Whither the boxscore?

April 10, 2008 |

A week into baseball season, and the  Orioles’ hot start has been tempered by something our local daily newspaper has done. Yes, The Sun has bastardized the baseball boxscore.

Go ahead, check it out in the morning paper. Oh, it looks like the same recap you’ve become accustomed to seeing. But dig a little deeper and you’ll find some disturbing trends — all in the name of saving precious space and making things fit nicely.

For now, we’ll concentrate on the pitching lines. Yes, there’s still a W and an L to signify the winning and losing pitchers. You’ve got to know the pitchers of record, right? But what happened to the records, as in:

Sarfate, W (2-0)

Well, you’ve got to dig deeper. That information has been removed from the traditional pitching line and banished to the bottom of the boxscore in paragraph form. So has the pitchers’ ERAs and the number of saves.  Now you’ve got to pore over lines of agate type to find information that used to be easily accessible.

At least the Orioles are in the American League. What’s happened in the N.L. makes the designated hitter look appropriate by comparison. The starting pitcher remains in the lineup for each team. And if someone pinch-hits for the starting pitcher, or a relief pitcher who follows him, the pinch-hitter is listed. But not the relievers. They are shown only in the pitching recap. Simply put, they’ve disappeared from the traditional recap. Lord only knows how these agate masters will work complicated double switches during extra-inning games into the boxscore. But the days of being able to read the boxscore and discern the events of the game appear to be gone the way of the four-man rotation.

Why has this been done? Insiders tell me it’s a space-saving measure. All those lines add up to enough room for an extra brief or a slightly larger photograph. And the way the A.L. and N.L. recaps are laid out, it allows the page to look nicer. The boxes are all about the same length and the stories approximately the same number of words. Remember the old New York Times slogan — “All the news that’s fit to print”? It’s as if The Sun has adopted a new mantra: “All the news that fits, we print.”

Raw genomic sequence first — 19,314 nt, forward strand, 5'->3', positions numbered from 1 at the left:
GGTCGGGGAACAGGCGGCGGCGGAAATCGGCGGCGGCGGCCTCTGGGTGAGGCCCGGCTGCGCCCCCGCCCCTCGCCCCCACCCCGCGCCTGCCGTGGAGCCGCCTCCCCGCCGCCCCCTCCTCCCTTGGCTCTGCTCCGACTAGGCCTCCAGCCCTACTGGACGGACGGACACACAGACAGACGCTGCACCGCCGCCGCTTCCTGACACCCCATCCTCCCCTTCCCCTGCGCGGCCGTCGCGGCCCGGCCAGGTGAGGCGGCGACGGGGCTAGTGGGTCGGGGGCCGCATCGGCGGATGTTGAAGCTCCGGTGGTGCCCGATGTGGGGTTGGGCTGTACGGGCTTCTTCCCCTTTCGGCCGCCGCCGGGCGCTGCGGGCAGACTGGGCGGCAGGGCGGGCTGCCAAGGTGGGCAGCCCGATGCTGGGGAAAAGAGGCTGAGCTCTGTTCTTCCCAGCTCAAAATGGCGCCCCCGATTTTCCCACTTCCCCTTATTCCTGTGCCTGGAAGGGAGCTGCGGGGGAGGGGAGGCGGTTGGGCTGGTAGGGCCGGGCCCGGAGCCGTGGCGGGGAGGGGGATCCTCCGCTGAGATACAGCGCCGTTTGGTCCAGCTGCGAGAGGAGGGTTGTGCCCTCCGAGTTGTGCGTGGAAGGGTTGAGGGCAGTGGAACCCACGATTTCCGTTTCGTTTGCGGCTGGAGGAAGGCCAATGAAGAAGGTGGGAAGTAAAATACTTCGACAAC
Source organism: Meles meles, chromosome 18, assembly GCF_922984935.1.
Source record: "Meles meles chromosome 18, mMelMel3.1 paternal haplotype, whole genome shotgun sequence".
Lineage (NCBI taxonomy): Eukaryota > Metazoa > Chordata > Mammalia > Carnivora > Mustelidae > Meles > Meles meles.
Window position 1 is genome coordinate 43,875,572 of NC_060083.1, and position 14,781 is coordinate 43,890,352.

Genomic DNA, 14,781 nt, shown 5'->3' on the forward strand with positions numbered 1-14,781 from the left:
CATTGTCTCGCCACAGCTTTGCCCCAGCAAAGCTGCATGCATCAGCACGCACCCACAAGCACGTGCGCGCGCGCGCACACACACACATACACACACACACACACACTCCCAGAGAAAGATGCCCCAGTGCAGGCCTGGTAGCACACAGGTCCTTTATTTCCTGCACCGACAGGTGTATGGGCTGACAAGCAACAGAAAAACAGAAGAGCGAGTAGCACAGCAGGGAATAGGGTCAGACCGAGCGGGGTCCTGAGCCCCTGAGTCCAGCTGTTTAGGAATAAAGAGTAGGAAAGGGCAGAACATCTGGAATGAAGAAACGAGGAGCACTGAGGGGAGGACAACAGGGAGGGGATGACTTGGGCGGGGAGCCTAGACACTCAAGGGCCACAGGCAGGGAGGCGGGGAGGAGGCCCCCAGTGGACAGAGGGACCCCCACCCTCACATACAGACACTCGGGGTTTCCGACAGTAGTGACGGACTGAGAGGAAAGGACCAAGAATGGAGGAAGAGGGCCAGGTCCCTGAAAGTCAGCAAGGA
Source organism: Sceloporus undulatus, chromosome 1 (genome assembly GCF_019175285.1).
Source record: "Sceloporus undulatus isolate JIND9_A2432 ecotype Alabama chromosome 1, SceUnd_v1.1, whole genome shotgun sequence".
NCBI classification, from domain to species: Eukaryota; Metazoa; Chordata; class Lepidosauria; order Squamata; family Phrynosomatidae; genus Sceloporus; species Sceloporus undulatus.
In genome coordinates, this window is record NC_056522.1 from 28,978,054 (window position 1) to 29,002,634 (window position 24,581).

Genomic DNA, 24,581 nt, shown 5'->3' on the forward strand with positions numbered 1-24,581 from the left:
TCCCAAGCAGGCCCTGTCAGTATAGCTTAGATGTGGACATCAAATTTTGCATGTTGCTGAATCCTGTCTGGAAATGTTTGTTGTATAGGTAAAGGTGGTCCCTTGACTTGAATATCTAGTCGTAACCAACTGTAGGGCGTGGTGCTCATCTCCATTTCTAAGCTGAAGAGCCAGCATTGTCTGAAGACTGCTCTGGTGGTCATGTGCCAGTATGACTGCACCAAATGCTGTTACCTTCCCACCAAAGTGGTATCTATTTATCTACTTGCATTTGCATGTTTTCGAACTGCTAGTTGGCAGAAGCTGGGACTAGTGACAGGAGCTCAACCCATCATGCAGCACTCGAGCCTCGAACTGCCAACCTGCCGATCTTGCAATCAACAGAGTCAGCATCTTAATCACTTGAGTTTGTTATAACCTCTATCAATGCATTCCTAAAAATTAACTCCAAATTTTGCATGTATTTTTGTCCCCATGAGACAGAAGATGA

Every baseball fan, every roto geek, every kid who ever raced to see the morning paper before leaving for school should be outraged at this cheap tactic. But it’s not surprising. A few years ago, The Sun shrunk the boxscores so they would better fit the page design. Now it’s happened again.

I usually don’t vent at my media brethren. Stone-throwing ain’t my style. But when I called the paper to complain — as a loyal home delivery subscriber, not a reporter — I got the big brush-off. Yes, I was told, they’ve gotten complaints. No, I was told, it probably won’t be changed. Thanks, I was told, for sharing my opinion.

Something tells me a deluge of calls might have an impact. Just don’t try to find the number for the ombudsman — the role The Sun turned into the “reader representative.” Turns out it was discontinued a few months back in anothe wave of changes that are supposed to benefit the paper.